Modeling for our patients and clients and supporting them in promoting socially appropriate behaviors are powerful ways to help them.  Several times opportunities present themselves, but they are often missed because of inexperience in effectively dealing with them.  Since major parts of the current situation of our patients or clients have been influenced by their relationships, one best way to help facilitate change will also be through their current relationships, including relationships with clinicians and advocates.  

For example, Maria telling Ken that he was making her uncomfortable not only would help Ken see a different way of expressing his emotions but would also help him understand that he does have a right to tell others they are making him uncomfortable, when it is the case.  Ken was, at one time, the victim of an abusive relationship.  He was going to school and working, while his girlfriend, with a substance use disorder, was home all day, using drugs and drinking alcohol.  She was verbally abusing him, if he did not have enough money to give to her for wine and other substances.  Ken resented Monique, his girlfriend and thought he deserved better, but did not feel confident in saying and expressing, “enough of this abusive treatment” to Monique.  Instead, he “acted out” with Maria, who in turn acted out as well.

SWEET Institute-Dealing Effectively

“I have been giving him the benefit of the doubt, but things have been worsening…” Maria was indeed giving Ken the benefit of the doubt but not in an effective way. Whether you are meeting with a patient or client for a one-time evaluation or working with him or her on a short-term basis, you can impact his or her life in a deep, real way, if you learn how to effectively manage any inappropriate behaviors that may emerge.  This will also allow you to help minimize the likelihood of vicarious trauma that might otherwise lead to burnout.  It will also help decrease liabilities, in addition to promoting safety for all.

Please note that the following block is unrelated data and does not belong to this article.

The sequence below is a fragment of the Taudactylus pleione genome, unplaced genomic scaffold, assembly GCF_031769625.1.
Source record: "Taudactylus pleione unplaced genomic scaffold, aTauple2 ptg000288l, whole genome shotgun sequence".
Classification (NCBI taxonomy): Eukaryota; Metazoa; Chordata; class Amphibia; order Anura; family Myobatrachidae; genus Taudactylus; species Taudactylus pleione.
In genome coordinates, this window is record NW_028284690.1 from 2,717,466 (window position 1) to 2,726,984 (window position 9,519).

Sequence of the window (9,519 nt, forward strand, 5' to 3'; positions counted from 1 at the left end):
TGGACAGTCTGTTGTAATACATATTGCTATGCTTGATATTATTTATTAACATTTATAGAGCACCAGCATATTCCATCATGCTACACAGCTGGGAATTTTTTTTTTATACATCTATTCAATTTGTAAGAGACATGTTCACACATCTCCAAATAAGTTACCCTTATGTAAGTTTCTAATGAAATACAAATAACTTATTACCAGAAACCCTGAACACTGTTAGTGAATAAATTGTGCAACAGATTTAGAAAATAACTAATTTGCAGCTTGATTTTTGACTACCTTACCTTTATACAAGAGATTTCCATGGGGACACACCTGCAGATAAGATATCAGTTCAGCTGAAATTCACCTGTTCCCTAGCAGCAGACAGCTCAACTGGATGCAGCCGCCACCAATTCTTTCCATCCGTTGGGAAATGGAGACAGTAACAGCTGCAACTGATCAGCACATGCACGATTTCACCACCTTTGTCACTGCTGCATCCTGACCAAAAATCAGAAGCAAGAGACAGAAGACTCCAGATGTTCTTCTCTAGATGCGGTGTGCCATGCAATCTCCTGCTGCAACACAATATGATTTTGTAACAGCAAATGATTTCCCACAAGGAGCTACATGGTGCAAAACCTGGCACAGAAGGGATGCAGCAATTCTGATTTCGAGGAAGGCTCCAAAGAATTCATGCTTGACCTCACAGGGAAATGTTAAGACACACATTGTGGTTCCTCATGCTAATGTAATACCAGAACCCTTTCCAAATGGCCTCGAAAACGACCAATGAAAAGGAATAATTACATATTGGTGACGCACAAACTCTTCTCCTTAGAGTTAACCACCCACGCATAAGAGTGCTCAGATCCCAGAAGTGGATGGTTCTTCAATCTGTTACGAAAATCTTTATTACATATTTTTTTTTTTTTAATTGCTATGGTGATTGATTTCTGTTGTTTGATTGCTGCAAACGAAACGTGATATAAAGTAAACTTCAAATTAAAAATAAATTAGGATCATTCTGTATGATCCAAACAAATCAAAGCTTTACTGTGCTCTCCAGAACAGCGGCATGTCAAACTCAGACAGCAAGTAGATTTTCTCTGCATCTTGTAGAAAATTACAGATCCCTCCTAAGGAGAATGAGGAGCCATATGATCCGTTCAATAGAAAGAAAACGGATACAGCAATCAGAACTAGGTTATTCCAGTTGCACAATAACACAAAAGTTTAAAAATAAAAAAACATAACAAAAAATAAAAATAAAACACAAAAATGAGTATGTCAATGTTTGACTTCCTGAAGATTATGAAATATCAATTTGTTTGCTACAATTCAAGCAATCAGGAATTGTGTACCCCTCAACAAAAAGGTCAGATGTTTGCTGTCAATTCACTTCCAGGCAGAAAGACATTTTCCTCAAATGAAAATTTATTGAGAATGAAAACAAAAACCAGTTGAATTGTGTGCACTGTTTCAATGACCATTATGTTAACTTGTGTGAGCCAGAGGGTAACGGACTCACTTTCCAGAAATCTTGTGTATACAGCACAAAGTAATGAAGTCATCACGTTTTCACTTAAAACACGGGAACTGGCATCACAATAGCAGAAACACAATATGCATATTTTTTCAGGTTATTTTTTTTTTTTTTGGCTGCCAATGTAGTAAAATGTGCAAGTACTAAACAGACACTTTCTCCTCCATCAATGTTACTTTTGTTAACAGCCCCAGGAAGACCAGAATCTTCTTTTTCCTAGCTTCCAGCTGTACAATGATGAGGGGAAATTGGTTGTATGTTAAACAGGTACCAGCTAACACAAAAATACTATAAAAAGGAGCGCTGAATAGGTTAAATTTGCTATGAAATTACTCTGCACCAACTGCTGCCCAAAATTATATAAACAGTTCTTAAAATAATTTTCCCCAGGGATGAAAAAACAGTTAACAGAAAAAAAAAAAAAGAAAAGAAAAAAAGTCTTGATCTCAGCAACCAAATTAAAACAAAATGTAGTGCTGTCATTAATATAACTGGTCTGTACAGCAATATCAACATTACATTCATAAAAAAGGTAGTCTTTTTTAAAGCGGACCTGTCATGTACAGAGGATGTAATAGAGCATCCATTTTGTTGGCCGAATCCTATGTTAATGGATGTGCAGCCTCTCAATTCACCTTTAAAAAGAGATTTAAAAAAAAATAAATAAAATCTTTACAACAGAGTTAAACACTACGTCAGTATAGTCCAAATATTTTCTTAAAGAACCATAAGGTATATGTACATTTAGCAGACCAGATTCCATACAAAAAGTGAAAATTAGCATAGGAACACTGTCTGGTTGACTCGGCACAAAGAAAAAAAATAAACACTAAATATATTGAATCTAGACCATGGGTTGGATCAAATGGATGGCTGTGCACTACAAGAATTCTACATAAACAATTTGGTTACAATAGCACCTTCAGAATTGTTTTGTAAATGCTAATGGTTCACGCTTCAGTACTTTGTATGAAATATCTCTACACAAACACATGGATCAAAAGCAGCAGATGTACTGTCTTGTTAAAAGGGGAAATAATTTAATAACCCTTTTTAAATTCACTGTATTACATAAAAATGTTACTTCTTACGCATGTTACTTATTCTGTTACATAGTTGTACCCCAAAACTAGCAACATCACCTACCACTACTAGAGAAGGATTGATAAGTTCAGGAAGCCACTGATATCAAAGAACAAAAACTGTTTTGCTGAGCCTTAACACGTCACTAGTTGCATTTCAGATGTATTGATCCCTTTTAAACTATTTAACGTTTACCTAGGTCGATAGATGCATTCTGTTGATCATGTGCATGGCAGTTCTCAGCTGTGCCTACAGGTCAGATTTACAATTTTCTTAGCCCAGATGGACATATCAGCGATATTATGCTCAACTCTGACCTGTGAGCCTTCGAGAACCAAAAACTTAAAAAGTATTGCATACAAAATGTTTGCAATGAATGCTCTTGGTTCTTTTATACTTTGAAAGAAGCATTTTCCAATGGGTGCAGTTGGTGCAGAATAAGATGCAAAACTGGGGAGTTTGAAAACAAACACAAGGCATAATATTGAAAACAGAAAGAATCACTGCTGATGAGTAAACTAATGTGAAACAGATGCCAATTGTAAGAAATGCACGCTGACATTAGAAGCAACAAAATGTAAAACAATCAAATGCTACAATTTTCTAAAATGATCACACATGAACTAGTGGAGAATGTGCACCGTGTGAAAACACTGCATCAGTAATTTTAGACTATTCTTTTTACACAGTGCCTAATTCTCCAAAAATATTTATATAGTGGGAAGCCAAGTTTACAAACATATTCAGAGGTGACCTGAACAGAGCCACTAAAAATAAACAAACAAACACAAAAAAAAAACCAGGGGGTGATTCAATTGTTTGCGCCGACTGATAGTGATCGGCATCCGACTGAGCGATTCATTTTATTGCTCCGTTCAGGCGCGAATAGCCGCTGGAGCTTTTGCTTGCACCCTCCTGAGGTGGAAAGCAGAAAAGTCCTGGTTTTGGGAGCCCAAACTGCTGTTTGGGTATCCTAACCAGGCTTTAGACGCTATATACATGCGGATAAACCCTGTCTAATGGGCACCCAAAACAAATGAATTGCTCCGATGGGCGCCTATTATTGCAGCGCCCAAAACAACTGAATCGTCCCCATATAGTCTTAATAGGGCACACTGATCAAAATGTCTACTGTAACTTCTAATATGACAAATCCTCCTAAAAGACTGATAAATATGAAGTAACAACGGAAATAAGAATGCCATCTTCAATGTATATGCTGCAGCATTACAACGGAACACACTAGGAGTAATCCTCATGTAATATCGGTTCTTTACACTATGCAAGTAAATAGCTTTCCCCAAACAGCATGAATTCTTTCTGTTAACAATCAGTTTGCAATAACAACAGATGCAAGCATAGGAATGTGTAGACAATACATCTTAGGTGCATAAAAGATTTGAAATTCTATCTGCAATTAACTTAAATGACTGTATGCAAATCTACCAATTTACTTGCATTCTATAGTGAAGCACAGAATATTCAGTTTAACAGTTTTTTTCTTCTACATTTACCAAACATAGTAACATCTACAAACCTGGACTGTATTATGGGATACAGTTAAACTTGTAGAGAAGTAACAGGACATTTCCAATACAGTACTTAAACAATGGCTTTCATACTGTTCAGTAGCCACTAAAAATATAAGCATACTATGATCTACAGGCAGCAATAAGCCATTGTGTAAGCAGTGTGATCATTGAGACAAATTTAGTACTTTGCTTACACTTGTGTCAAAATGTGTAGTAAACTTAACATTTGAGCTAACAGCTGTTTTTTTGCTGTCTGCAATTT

Please share your stories and experiences.  Let me know which additional reasons address why it is important to effectively deal with inappropriate behaviors.  Share this article with a colleague, and until later.

 

Your friend and colleague,

Mardoche


LEARN MORE, PRACTICE DIFFERENTLY, AND FEEL CONFIDENT

IN Addresing Maladaptive Patterns

BY JOINING US FOR A SEMINAR ON,

“Dealing Effectively with inappropriate behaviors,”

ON friDAY, march 9, 2018, 12pM- 4:00PM


For more in this series of articles, check below!


SWEET Institute- Mardoche Sidor, MD.jpg

Dr. Sidor is quadruple board certified in psychiatry, with board certification in General adult, Child and adolescent, Addiction, and Forensic, psychiatry. He also has additional training in public psychiatry, in several treatment modalities, in addition to his teaching, supervision, mentorship, and management, experience. Some of his passions are public speaking, leadership, business, and research, in addition to program development and project management. His overall goal is to empower all health care professionals throughout the United States and globally, towards ensuring the continuity of excellent patient care, while balancing the need to take care of themselves. Dr. Sidor is the main instructor for the SWEET Institute, and he is currently an Assistant Professor of Psychiatry at Columbia University. He is also the Medical Director and Chief Medical Officer for CASES (Center for Alternative Sentencing and employment Services), and he speaks and writes fluently in six (4) languages—French, English, Spanish, Creole, and has intermediate proficiency in Portuguese and Italian.


References:

  1. Bandura, Albert (1963). Social learning and personality development. New York: Holt, Rinehart, and Winston.
  2. Jump up Renzetti, Claire; Curran, Daniel; Maier, Shana (2012). Women, Men, and Society. Pearson. pp. 78–79
  3. Rotter, Julian (1954). Social learning and clinical psychology. Englewood Cliffs, New Jersey: Prentice-Hall.
  4. Bandura, A. (1972). "Modeling theory: Some traditions, trends, and disputes". In Parke, R.D. Recent trends in social learning theory. New York: Academic Press, Inc.